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Doors 7.30pm, £7 in advance / £9 on the door. Under 16's £1 (when brought in conjunction with an adult ticket). Standing.

Although it seems almost impossible, it is true.

The Cock and Bull Band are celebrating their fortieth year….yes fortieth year of playing ceilidhs, concerts, and festivals. Since their early melodeon days, through the bagpipe years to the current funky line up they have always demonstrated a truly unique mastery of musical arrangements that delight the ear whilst igniting the inner dancing spirit.

Dancers have always loved their quirky and off-piste approach to ceilidh music. Tunes might be led by clarinet, flute, recorder, keyboard, saxophone or various combinations. These many and varied instrumental permutations are fused with the inventive and energetic mandola of Paul Martin, who effortlessly bounces between underpinning the rhythmic powerhouse and exciting lead guitar-like phrases. Vanda Sainsbury on woodwind and Lynn Swain on flute, feature inspired harmony and counterpoint in every tune, along with sections of soloing, where the melody line is set aside for some nifty and often jazzy improvisation, that sees the musical style sashay off into the realms of jazz or rock. Pete Lockwood’s ‘trademark electronics’ have become an integral feature of The Cock and Bull ‘sound’ and their driving ceilidh rhythms effortlessly blend traditional instruments with synthesizer, loops and percussion samples. Pete has always shown an empathy with ceilidh-folk music, subtly infusing his brand of ’technology’ without losing the essence of the original genre.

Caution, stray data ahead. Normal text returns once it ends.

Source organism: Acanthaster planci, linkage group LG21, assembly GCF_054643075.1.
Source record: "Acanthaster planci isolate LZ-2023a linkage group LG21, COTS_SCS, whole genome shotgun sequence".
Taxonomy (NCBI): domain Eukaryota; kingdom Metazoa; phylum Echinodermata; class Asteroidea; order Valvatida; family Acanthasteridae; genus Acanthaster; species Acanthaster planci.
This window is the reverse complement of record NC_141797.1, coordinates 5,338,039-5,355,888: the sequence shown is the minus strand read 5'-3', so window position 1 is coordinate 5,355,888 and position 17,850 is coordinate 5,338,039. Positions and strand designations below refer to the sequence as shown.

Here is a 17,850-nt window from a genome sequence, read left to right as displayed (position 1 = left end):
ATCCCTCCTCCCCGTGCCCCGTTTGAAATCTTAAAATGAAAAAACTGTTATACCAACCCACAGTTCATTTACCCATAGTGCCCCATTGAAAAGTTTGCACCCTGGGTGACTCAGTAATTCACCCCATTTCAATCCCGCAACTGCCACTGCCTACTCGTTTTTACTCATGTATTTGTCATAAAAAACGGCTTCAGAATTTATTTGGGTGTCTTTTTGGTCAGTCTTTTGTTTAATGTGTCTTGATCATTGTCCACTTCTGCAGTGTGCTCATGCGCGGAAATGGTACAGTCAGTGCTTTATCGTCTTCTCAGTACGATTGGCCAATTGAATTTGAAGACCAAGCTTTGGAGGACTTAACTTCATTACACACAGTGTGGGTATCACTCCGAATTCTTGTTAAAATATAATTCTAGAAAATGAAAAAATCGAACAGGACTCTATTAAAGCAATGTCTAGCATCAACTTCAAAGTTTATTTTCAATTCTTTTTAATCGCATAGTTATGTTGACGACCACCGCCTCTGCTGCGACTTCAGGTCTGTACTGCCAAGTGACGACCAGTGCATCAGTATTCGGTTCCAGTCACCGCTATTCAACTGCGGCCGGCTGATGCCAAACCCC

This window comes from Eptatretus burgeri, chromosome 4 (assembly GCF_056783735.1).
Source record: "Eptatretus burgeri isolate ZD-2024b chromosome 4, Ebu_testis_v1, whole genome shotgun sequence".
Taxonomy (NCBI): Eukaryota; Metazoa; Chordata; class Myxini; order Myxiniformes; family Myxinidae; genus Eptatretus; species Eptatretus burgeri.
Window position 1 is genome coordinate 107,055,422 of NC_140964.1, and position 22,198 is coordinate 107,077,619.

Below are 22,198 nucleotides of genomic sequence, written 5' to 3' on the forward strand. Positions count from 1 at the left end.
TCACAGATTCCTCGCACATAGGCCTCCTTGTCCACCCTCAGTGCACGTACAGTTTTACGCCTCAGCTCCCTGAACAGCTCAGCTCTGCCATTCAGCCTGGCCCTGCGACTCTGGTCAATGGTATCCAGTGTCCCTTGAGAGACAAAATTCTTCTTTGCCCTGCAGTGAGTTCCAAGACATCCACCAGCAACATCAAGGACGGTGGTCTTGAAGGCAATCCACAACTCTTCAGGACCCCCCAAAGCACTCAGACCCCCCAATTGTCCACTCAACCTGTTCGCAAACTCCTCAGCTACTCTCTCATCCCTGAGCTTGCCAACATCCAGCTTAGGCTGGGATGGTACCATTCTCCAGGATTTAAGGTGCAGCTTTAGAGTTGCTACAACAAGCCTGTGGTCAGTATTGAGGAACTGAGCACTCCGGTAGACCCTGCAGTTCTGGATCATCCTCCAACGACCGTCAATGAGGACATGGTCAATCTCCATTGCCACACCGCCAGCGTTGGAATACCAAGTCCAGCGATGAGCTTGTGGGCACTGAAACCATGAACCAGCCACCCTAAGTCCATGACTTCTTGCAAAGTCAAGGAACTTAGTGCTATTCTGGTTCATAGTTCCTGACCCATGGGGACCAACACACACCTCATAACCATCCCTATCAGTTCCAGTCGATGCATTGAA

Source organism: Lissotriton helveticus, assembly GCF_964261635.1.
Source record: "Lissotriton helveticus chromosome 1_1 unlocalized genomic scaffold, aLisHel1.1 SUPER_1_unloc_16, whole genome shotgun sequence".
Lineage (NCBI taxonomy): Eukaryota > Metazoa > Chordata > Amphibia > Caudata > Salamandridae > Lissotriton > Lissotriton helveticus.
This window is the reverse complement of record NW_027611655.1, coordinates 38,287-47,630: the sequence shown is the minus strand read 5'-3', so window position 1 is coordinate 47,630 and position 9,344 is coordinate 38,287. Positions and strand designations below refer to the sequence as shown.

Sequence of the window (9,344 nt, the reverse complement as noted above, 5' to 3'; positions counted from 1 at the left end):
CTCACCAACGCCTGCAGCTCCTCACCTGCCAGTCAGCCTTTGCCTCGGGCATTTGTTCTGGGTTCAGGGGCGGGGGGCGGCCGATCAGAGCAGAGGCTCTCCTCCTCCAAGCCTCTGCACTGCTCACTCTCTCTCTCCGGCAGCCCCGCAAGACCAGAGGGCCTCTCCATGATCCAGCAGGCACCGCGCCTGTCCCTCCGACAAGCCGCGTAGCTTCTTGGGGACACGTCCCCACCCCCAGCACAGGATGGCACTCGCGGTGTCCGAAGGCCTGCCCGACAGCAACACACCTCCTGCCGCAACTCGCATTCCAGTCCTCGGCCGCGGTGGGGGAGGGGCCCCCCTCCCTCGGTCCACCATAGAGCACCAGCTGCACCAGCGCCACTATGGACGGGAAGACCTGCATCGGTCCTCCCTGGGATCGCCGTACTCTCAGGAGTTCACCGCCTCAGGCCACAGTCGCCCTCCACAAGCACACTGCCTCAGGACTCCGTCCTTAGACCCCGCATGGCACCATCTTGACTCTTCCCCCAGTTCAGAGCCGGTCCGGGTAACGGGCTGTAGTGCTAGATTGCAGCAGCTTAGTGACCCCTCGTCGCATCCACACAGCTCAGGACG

Throughout their long and eventful career The Cock and Bull Band have never shied away from following their own, sometimes unfashionable path and in doing so have remained innovative, never failing to surprise. Members have come and gone, but the band and its individual and unusual combination of instruments continue to forge ahead along their own highly distinctive route. So yet another chapter in Stony Stratford’s Cock and Bull story continues to unfold…. Paul Martin on mandocello and Pete Lockwood on keyboards, sax and percussion are joined by flautist Lynn Swain and her soaring melodic lines. Completing the line up is Vanda Sainsbury who often exchanges her dynamic recorder and clarinet playing for  a turn on Pete’s keyboard. She also play soprano saxophone which, when combined with Pete’s steamy jazz tinged tenor sax, sees a welcome return of the classic Cock and Bull dual sax feature.'


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Stony Steppers first formed in 1997 and have now developed into a strong, enthusiastic dance side. Step clog dancing involves fast and intricate percussive steps, wearing clogs with wooden soles and leather uppers. This traditional form of dancing dates back many years, and was particularly popular in the 19th century in the industrialised North of England and in the Music Halls and Variety Theatres.